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European Markets Finish Mixed As Trade Concerns Persist

The European markets ended Friday's session with mixed results. The markets endured their biggest pullback in months this week due to the persistent worries about global trade. Traders are keeping a close eye on the Trump administration following the expiration of a public comment period on new U.S. tariffs on $200 billion worth of Chinese goods.

Meanwhile, Canadian and U.S. foreign affairs ministers will resume their talks on updating the North American Free Trade Agreement. Canadian minister Chrystia Freeland has reportedly called the brief meeting she had with the U.S. minister on Thursday as constructive.

The pan-European Stoxx Europe 600 index advanced 0.07 percent. The Euro Stoxx 50 index of eurozone blue chip stocks decreased 0.09 percent, while the Stoxx Europe 50 index, which includes some major U.K. companies, added 0.10 percent.

The DAX of Germany climbed 0.04 percent and the CAC of France rose 0.16 percent. The FTSE 100 of the U.K. declined 0.59 percent, but the SMI of Switzerland finished higher by 0.28 percent.

In Frankfurt, Deutsche Bank declined 1.41 percent on reports that HNA Group is looking to sell its 7.6 percent stake in the company.

In London, International Airlines Group tumbled 1.35 percent after its subsidiary British Airways suffered a data breach.

Ashmore Group climbed 1.39 percent as it reported a 26 percent increase in assets under management for the year.

Pub retailer and brewer Greene King soared 7.49 percent on reporting a jump in beer sales in the first quarter.

The euro area economy expanded as initially estimated in the second quarter, data from Eurostat showed Friday. Gross domestic product climbed 0.4 percent sequentially, the same rate as seen in the first quarter and in line with preliminary estimate.

Germany's industrial production declined unexpectedly in July, data from Destatis revealed Friday. Industrial production fell 1.1 percent month-on-month in July, in contrast to a 0.2 percent rise economists had forecast. Production decreased 0.7 percent in June.

Germany's exports declined for the first time in three months in July, while imports grew at a faster pace, Destatis reported Friday.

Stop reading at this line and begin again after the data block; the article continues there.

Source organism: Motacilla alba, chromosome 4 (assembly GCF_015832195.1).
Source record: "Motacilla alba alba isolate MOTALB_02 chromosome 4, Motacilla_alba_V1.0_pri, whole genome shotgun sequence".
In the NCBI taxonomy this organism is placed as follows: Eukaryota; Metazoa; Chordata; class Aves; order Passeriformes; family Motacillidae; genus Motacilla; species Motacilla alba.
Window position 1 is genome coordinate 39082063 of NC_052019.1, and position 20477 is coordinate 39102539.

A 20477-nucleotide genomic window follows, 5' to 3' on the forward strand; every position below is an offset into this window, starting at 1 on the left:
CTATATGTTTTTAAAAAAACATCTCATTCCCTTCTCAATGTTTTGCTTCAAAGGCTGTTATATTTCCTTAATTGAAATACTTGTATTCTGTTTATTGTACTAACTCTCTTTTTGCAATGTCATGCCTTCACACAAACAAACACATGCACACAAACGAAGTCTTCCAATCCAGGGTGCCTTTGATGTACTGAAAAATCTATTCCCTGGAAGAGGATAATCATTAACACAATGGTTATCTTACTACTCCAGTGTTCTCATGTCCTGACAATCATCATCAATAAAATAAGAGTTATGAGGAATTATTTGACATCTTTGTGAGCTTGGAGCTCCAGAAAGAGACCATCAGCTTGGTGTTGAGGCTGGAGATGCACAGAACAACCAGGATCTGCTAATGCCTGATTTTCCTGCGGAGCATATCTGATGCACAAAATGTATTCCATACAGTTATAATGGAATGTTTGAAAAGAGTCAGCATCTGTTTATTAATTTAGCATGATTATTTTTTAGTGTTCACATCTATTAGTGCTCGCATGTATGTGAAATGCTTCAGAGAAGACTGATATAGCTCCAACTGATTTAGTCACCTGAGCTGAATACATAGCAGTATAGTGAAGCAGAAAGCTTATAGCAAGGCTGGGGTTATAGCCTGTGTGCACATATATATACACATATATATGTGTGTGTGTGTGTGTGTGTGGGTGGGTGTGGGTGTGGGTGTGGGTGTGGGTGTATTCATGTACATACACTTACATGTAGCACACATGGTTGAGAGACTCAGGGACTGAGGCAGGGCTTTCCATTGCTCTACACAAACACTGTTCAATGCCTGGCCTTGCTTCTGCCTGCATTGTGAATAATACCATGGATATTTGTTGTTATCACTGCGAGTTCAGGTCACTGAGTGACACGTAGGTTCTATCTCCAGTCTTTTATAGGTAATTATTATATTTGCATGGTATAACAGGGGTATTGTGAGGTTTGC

Exports fell unexpectedly 0.9 percent on month in July, reversing June's 0.1 percent rise. This was the first fall in three months. Shipments were expected to climb 0.3 percent.

Meanwhile, monthly growth in imports accelerated to 2.8 percent from 1.3 percent in June. Economists had forecast a 0.1 percent rise in imports.

As a result, the trade surplus fell to a seasonally adjusted EUR 15.8 billion from EUR 19.3 billion in the previous month.

France's industrial production logged a steady growth in July, the statistical office Insee showed Friday. Industrial output grew 0.7 percent month-on-month in July, the same pace of expansion as seen in June. Output was forecast to gain at a much weaker rate of 0.2 percent.

France's visible trade deficit for July narrowed from a year ago, figures from the Customs Service showed Friday. The trade gap shrunk to EUR 3.49 billion from EUR 6.00 billion in the same month last year. Economists had forecast a shortfall of EUR 5.73 billion.

UK house prices rose at a marginal pace in August, data from the Lloyds bank subsidiary Halifax and IHS Markit showed Friday. House prices gained 0.1 percent month-on-month in August, slower than July's 1.2 percent increase.

After reporting weaker than expected job growth in the previous month, the Labor Department released a report on Friday showing employment in the U.S. jumped by more than expected in the month of August. The Labor Department said non-farm payroll employment surged up by 201,000 jobs in August after climbing by a downwardly revised 147,000 jobs in July.

Economists had expected employment to increase by about 191,000 jobs compared to the addition of 157,000 jobs originally reported for the previous month.

Despite the stronger than expected job growth during the month, the unemployment rate held at 3.9 percent in August compared to expectations for a drop to 3.8 percent.

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